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Please note that genetic age is different from calendar age. We can now estimate your dog's calendar age with the Embark Age Test.
The genetic age in this report is an estimation of where your dog is in his or her healthspan.
Dogs age at very different rates due to a number of genetic and environmental factors. Body size is a strong genetic influence: for example, a seven year old Great Dane is at the start of his golden years, but a seven year old Pomeranian is just learning what "slow down" means. Just within this example, you can see that the old "one doggie year = seven human years" adage isn’t going to work.
And yet, knowing your dog’s age is important: it informs what your dog needs as far as food, frequency of veterinary checkups, and exercise. So how do you best determine how old your dog is?
Embark's genetic age feature calculates how old your dog would be if he or she were aging at an average human rate (using humans in the USA as the baseline). So going back to our Dane/Pom example, we'd estimate a seven year old Great Dane at about 80 years old (senior citizen), but a seven year old Pom would be about 42 (adult). Makes way more sense, right?
Personalized genetic age table for Julia
17 human years
25 human years
31 human years
37 human years
43 human years
49 human years
55 human years
61 human years
67 human years
73 human years
79 human years
86 human years
All we need from you is a calendar age. It's okay if this is an estimation: it is just a starting point. We then factor in your dog's breed composition, information at certain genes that affect size, and their inbreeding coefficient to calculate genetic age. Like in humans, in dogs females tend to live longer than males (so an “80 year old” female dog = 80 year old woman). Exercise and diet also play a role in how long your dog will live. Nevertheless, genetic age is the primary risk factor for numerous diseases in dogs, including cancer, kidney disease, osteoarthritis, cataracts, cardiac disease and cognitive decline. It can help you and your vet know what you should feed your dog, what screenings to get, and other aspects of your dog’s care.
How wolfy is my dog?
Most dogs have wolfiness scores of 1% or less. We find populations and breeds with higher scores of 2-4% occasionally, and unique dogs with scores of 5% or above more rarely.
What it means for my dog
Your dog’s Wolfiness Score is not a measure of recent dog-wolf hybridization and does not necessarily indicate that your dog has some recent wolf ancestors. (If your dog has recent wolf ancestors, you will see that in the breed mix report.) Instead, the Wolfiness Score is based on the number of ancient genetic variants your dog has in our unique Wolfiness marker panel. Wolfiness scores up to 10% are almost always due to ancient wolf genes that survived many generations, rather than any recent wolf ancestors. These ancient genes may be a few thousand years old, or may even date back to the original domestication event 15,000 years ago. They are bits of a wild past that survive in your dog!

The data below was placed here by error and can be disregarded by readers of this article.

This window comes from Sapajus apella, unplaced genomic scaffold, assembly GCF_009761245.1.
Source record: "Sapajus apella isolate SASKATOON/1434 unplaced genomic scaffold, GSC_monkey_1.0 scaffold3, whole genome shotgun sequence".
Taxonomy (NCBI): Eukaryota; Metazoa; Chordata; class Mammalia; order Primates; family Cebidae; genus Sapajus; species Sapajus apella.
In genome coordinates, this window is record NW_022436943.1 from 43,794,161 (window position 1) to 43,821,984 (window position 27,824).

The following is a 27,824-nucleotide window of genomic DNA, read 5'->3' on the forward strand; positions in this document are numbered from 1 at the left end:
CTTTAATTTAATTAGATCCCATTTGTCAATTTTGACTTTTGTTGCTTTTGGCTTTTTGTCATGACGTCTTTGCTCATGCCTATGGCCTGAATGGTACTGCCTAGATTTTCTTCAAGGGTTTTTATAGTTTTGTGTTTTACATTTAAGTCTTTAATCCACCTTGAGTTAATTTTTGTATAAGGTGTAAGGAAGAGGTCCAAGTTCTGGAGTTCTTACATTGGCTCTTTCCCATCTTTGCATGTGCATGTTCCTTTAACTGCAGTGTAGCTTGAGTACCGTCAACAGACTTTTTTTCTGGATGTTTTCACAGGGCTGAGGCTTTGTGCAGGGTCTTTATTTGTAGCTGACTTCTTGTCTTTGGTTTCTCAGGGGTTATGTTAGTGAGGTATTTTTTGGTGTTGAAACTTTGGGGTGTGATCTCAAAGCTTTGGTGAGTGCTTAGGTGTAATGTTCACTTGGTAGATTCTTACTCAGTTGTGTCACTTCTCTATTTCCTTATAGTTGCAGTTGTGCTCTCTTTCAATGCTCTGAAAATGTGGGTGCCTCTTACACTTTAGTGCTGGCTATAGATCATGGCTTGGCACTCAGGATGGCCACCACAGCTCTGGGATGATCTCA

Your dog’s Wolfiness Score is based on hundreds of markers across the genome where dogs (or almost all of them) are the same, but wolves tend to be different. These markers are thought to be related to "domestication gene sweeps" where early dogs were selected for some trait. Scientists have known about “domestication gene sweeps” for years, but do not yet know why each sweep occurred. By finding rare dogs carrying an ancient variant at a certain marker, we can make associations with behavior, size, metabolism, and development that likely caused these unique signatures of “doggyness” in the genome.
Predicted Adult Weight
How does weight matter?
For people with puppies, you probably want to know how big of a crate to buy or just how big to expect your dog to become. But genetic weight is also useful for people with fully grown dogs. Just like with people, overweight and obese dogs suffer reduced length and quality of life. They can develop chronic health conditions and suffer from limited mobility and other issues. While over half of American dogs are overweight or obese, fewer than 15% of their owners realize it. By comparing your dog’s weight to their genetic predicted weight you have one more piece of information about their ideal weight. With this and other pieces of information like weight history and body condition, you and your veterinarian may want to discuss your dog’s diet, exercise, and weight control plan to give your pup the longest, healthiest life possible.
How do we predict weight?
Our test is the only dog DNA test that provides true genetic size not based just on breed ancestry but based on over a dozen genes known to influence a dog’s weight. It uses the most advanced science to determine your dog’s expected weight based on their sex, the combination of these genes, and breed-specific modifiers.
How accurate is the predicted weight?